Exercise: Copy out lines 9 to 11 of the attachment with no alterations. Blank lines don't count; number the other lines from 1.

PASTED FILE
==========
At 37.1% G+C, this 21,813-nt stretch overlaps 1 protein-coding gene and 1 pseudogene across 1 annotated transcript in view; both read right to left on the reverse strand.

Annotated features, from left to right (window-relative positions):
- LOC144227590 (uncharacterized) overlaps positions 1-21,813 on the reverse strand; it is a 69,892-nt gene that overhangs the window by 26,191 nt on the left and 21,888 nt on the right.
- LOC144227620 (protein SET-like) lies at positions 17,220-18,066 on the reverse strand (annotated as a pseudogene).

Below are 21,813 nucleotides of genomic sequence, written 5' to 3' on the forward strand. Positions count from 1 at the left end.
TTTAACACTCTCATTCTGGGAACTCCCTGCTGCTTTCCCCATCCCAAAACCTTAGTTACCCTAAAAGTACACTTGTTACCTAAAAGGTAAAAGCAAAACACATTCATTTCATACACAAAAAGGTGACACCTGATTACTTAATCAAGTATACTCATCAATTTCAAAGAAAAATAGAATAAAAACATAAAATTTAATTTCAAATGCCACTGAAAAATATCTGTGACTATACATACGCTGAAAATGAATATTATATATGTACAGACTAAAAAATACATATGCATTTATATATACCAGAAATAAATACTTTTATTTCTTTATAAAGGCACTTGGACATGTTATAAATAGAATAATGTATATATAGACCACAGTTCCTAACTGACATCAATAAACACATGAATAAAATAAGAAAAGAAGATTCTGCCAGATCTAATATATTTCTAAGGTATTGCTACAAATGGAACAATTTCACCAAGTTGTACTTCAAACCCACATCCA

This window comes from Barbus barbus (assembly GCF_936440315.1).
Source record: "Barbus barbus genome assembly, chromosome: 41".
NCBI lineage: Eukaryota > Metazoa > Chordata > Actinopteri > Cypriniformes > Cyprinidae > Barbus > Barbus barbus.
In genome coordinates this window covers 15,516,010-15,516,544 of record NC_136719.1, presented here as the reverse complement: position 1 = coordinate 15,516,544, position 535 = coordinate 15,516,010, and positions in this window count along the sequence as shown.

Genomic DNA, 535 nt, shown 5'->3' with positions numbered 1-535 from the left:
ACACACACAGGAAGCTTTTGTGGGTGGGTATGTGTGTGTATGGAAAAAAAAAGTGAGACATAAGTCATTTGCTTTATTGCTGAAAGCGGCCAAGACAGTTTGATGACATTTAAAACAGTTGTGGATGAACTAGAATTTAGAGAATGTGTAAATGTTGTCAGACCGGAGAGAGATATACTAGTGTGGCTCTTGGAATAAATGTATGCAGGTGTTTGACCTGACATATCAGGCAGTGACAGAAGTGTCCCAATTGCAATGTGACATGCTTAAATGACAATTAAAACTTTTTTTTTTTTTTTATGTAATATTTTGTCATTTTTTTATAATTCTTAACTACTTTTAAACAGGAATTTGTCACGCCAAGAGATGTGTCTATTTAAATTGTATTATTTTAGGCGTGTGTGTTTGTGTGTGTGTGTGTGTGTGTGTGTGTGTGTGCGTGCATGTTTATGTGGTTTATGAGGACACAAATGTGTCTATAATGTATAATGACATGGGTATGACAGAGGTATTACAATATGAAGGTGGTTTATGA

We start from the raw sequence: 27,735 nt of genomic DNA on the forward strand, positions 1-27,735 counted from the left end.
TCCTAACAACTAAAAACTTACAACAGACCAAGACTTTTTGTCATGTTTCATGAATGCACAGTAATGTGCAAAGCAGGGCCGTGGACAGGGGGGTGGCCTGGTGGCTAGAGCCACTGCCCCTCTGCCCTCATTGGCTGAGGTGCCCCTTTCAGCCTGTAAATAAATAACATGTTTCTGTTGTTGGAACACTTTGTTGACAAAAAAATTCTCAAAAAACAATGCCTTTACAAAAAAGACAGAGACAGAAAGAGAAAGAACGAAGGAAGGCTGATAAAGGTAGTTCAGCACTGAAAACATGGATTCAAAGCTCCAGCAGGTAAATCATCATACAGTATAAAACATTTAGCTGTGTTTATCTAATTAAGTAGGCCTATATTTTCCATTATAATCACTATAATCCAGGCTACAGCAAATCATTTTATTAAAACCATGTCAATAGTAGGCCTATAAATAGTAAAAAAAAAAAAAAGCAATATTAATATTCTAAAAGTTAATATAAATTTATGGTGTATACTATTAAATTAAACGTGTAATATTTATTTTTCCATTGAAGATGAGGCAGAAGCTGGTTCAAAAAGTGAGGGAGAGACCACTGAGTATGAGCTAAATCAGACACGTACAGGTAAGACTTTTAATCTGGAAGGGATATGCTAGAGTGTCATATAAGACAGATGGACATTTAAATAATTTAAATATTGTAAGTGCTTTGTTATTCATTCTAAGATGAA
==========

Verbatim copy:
NCBI lineage: Eukaryota > Metazoa > Chordata > Actinopteri > Cypriniformes > Cyprinidae > Barbus > Barbus barbus.
In genome coordinates this window covers 15,516,010-15,516,544 of record NC_136719.1, presented here as the reverse complement: position 1 = coordinate 15,516,544, position 535 = coordinate 15,516,010, and positions in this window count along the sequence as shown.

Genomic DNA, 535 nt, shown 5'->3' with positions numbered 1-535 from the left: